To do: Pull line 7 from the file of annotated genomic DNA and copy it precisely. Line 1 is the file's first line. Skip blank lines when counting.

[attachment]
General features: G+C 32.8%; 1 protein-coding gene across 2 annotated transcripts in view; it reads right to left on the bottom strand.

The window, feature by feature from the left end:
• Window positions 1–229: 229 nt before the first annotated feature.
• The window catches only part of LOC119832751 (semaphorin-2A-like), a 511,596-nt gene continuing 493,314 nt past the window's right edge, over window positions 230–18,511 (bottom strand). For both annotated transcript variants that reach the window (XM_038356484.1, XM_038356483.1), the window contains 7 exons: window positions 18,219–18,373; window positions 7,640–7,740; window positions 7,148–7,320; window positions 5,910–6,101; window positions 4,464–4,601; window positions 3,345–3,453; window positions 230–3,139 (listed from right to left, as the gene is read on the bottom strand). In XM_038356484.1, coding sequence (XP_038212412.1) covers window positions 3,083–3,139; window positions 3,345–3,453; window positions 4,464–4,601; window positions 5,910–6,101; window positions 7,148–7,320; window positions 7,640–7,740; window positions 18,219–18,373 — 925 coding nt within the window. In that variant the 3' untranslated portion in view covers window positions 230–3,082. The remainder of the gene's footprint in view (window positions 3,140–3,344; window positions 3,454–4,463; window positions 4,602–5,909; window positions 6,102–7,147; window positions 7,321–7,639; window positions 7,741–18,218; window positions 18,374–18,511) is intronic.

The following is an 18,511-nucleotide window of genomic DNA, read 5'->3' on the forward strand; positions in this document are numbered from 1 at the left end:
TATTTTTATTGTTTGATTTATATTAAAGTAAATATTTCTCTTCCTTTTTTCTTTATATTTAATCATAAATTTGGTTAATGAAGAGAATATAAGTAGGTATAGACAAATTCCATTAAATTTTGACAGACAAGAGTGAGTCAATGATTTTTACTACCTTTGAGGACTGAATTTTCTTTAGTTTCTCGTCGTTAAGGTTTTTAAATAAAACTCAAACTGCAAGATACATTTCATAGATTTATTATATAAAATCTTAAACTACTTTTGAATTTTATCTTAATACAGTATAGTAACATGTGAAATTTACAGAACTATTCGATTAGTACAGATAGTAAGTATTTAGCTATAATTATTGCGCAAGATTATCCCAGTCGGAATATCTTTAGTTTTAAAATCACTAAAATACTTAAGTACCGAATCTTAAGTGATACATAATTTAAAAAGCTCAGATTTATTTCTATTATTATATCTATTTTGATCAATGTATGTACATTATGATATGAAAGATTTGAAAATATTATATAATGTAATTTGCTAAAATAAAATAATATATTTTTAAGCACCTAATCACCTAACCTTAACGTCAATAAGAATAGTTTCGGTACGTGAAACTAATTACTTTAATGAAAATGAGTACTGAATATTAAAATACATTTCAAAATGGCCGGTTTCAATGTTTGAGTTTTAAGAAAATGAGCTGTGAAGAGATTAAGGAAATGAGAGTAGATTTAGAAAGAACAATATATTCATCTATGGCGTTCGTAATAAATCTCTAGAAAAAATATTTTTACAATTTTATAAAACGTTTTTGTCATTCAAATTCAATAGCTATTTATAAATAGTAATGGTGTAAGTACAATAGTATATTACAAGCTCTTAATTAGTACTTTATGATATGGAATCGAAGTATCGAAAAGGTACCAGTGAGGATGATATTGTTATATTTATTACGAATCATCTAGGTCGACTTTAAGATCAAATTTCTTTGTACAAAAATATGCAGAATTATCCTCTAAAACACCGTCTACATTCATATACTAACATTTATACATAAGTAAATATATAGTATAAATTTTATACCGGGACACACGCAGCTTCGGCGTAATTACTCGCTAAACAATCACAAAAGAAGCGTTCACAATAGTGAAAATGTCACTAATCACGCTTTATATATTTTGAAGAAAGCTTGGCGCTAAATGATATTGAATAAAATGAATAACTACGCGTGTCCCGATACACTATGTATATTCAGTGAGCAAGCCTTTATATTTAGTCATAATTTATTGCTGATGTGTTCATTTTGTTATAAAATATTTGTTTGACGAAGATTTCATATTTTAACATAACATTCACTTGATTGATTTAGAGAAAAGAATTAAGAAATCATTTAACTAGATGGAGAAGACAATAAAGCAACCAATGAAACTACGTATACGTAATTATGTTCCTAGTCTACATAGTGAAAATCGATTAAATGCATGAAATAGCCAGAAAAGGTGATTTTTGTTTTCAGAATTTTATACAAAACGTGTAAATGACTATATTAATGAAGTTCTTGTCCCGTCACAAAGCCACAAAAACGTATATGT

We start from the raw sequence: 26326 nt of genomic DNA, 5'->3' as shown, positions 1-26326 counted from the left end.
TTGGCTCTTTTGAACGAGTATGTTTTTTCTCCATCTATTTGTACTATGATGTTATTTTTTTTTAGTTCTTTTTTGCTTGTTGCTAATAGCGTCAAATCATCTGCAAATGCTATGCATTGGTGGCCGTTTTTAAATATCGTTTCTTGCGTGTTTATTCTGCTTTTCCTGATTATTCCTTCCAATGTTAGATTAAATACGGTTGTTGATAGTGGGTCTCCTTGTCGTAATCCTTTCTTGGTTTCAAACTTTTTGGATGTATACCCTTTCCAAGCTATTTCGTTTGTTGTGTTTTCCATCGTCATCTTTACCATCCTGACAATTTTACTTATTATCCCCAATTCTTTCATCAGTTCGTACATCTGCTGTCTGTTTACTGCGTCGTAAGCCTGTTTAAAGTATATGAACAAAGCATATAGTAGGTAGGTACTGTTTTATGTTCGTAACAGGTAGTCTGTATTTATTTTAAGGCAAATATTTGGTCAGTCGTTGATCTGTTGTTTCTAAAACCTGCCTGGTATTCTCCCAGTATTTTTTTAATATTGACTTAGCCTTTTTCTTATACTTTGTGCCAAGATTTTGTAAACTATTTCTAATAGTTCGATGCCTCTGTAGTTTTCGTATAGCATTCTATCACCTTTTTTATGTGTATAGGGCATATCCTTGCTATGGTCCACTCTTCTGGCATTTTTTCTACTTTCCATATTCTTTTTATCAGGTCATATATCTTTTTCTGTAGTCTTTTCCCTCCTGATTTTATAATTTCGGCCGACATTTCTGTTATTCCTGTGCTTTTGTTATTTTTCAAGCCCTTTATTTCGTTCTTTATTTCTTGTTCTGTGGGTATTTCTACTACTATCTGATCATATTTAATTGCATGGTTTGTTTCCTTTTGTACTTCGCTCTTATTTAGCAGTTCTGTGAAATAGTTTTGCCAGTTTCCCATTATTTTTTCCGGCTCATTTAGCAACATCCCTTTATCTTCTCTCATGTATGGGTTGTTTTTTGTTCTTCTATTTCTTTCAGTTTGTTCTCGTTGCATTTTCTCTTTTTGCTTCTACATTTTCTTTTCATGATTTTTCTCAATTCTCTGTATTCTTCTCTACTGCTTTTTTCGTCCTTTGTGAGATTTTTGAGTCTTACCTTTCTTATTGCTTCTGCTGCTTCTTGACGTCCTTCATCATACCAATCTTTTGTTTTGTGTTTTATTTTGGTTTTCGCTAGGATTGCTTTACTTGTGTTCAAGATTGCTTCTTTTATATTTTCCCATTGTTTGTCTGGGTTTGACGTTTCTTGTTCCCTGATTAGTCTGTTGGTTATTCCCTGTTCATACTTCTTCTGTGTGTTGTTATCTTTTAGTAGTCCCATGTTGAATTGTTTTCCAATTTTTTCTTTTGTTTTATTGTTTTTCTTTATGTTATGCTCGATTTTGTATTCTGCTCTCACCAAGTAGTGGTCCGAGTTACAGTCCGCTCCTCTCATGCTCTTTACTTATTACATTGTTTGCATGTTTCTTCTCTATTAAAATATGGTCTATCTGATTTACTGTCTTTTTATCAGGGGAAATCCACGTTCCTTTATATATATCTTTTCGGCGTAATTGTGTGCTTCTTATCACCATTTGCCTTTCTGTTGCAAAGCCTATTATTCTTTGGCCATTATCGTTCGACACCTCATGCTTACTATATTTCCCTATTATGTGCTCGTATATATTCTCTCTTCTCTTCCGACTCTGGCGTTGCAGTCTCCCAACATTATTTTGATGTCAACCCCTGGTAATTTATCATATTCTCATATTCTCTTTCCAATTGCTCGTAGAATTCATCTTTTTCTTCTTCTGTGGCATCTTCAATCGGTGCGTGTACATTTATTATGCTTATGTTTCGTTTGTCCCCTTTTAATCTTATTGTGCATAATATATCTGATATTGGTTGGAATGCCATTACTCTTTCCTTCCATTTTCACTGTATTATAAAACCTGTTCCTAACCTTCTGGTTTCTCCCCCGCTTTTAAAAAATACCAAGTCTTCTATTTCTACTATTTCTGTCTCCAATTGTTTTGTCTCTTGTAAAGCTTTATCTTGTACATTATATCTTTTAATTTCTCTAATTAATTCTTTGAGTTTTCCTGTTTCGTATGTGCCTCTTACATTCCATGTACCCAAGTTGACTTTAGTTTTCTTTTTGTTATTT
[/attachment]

We start from the raw sequence: 26326 nt of genomic DNA, 5'->3' as shown, positions 1-26326 counted from the left end.